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Pigment Dispersion Syndrome



The photo below shows Pigment Dispersion Syndrome.

Pigment Dispersion Image

Photo courtesy of NY Eye and Ear Infirmary

Pigment Dispersion Syndrome is usually detected during routine eye examinations. An early indication that PDS is present is the observation of a Krukenberg Spindle in the eye.

Pigment Dispersion Syndrome occurs when flakes of the coloured part of the eye, the iris, detach from the back of the iris and float freely in the liquid in the eye (the aqueous humor). This, in itself, wouldn't cause problems; however, if these flakes make their way to the drainage channel in the eye, they can block or damage the meshwork covering the channel and cause the pressure in the eye (the IOP, or intra-ocular pressure) to rise, damaging the optic nerve. This can lead to Pigmentary Glaucoma.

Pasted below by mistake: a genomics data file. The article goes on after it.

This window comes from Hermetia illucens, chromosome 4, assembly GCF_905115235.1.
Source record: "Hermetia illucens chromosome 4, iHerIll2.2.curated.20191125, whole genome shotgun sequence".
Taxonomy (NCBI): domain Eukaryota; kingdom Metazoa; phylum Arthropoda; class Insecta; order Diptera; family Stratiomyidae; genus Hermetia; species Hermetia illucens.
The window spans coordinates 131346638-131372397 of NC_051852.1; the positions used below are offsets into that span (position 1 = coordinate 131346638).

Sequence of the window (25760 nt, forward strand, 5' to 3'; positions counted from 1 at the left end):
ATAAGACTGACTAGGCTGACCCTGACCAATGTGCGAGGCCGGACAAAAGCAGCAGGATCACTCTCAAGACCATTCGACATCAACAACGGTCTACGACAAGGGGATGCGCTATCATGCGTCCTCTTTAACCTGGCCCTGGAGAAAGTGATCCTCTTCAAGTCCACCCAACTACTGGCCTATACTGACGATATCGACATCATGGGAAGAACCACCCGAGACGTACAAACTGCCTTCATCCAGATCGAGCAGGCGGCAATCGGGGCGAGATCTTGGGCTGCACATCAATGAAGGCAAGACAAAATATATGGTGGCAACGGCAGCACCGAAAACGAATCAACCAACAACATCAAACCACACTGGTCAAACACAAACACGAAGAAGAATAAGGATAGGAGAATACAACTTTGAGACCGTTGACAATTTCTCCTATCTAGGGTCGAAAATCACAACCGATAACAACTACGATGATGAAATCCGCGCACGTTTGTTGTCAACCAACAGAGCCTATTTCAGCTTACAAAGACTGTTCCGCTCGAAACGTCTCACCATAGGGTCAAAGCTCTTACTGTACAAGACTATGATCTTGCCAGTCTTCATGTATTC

Not everyone with PDS will get Pigmentary Glaucoma. Regular eye examinations and medication can prevent the onset of glaucoma. Eye drops such as Latanoprost (Xalatan), used once a day (usually at night) are prescribed to lower the pressure in the eye. Laser treatment to break up the larger particles of pigmentation can prevent the drainage channel becoming blocked and/or the IOP rising. An operation to create a new drainage channel is also available.

It seems unclear as to why PDS occurs in some people and not others. Some schools of thought believe that PDS is genetic, passed on through a faulty gene(s). Others believe that the shape of the iris itself is a contributory factor.

It seems that two thirds of patients diagnosed with PDS are myopic (short-sighted). One third of those diagnosed are hyperopic (long-sighted) or emmetropic (no need to wear glasses for distance). There may be other factors, as yet undiscovered, that link those diagnosed with this syndrome.



All Content ęCopyright Tracy Armstrong April 2004-2015.